Congress Investigates Radio Programming on School Buses

Do radio shows on school buses turn students into captive audiences?

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Congress has ordered a Federal Communications Commission review of BusRadio—a radio programming system that is heard each day on 10,000 school buses in 24 states—because of questions about the age-appropriateness of its music and the effects of its advertisements on students and bus drivers, the Denver Post reports.

Reaching more than 1 million students everyday, BusRadio sends music, contests, public service announcements, and commercials over the Internet to school district servers, which then forward the programming to buses using wireless transmitters. (Click here to learn more about the company, which calls itself the "first and only radio show delivered exclusively to school buses nationwide.")

Supporters of the programming say it keeps students calm and engaged during what can be hectic bus rides. But others charge the media company with forcing kids to listen to commercials and "holding them hostage to corporate America." Critics also say that BusRadio broadcasts music that sometimes might not suitable for the children.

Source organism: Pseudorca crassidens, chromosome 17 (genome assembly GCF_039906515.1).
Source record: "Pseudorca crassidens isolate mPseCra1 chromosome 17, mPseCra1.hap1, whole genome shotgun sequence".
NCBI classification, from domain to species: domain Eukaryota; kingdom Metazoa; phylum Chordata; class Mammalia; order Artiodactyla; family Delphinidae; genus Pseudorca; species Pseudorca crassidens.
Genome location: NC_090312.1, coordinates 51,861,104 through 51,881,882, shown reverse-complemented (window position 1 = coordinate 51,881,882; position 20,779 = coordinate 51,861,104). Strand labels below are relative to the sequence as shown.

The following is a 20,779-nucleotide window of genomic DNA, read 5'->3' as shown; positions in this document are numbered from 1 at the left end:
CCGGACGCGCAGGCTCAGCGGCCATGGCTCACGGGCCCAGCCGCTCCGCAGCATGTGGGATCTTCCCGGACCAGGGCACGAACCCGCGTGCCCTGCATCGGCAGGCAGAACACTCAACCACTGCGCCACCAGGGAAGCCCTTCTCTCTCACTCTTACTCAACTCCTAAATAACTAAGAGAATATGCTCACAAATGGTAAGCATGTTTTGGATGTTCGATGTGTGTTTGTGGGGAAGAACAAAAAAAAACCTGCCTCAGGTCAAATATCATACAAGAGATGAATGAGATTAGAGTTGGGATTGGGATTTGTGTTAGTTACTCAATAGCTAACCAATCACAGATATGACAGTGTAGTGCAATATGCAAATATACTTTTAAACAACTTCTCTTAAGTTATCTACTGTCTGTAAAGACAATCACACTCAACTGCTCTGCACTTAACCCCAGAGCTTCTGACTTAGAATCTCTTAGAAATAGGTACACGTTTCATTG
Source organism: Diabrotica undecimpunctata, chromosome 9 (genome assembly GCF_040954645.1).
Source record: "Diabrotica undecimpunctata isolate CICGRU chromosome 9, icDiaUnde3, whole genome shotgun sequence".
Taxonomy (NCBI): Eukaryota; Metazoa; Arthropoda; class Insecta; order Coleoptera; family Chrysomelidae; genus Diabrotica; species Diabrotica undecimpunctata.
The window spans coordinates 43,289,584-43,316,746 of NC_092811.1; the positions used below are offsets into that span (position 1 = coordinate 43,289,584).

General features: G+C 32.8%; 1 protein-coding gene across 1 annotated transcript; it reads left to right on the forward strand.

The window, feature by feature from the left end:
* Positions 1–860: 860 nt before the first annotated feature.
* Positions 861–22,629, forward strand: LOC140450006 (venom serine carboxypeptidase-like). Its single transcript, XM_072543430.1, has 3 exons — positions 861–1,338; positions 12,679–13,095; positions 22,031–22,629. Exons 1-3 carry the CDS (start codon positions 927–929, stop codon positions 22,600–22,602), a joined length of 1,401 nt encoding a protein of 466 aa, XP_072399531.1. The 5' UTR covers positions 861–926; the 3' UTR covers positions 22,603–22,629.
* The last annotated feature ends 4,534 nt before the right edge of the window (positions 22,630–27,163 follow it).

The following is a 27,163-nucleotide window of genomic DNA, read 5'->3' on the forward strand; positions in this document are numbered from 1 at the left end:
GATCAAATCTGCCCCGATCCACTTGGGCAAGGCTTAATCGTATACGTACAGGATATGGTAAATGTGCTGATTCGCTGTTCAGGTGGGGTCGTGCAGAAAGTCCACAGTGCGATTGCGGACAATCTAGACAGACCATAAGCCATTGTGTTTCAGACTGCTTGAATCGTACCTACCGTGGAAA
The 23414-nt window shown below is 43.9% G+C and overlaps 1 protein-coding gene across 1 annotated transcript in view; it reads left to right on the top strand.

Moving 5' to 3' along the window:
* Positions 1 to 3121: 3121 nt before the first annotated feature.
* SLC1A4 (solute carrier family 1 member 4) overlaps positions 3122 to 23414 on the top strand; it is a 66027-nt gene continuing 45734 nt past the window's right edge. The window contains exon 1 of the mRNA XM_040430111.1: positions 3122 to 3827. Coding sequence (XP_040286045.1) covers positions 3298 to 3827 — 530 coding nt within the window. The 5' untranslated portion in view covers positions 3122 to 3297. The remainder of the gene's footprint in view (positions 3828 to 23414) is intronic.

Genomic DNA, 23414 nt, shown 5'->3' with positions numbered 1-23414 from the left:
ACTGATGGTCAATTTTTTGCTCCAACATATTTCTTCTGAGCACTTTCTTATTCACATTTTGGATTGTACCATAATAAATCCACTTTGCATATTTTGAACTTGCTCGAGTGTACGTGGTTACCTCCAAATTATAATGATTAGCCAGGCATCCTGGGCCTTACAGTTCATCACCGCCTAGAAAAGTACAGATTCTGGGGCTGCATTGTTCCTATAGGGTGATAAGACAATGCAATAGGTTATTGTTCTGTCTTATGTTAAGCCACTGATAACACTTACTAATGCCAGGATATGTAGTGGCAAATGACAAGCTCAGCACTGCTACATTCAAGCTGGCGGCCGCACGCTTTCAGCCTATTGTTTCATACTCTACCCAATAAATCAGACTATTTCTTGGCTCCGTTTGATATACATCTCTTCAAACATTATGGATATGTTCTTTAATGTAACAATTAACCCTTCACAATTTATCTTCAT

In May, the Campaign for a Commercial-Free Childhood, a national coalition of healthcare professionals, educators, advocacy groups, and parents, requested that Congress initiate the review. More than 1,200 people commented on the FCC website during the first month of the process, according to the Denver Post.

Susan Linn, director of the CCFC, says that schools, and school buses, should be commercial-free zones. "One of the purposes of school is to promote reason, and one of the purposes of marketing is to undermine reason in the interest of selling products," she says. "It's not good for students."

Michael Yanoff, CEO of BusRadio, stands by the company's programming. He says that the students, drivers, transportation managers, and superintendents in districts that use BusRadio "overwhelmingly enjoy" it and that "those are the people that really matter, because they have the students' best interests in mind every day."

"A lot of the criticism comes from people that have never experienced the program," he adds.

Alex Sanchez, spokesperson for the Denver Public Schools, which uses BusRadio, told the Denver Post the district will "wait and see" regarding the FCC inquiry. He noted that there have been no problems with the radio program and that it has helped to improve safety on buses, the district's main reason for using the service.

TAGS:
education
FCC
education reform
K-12 education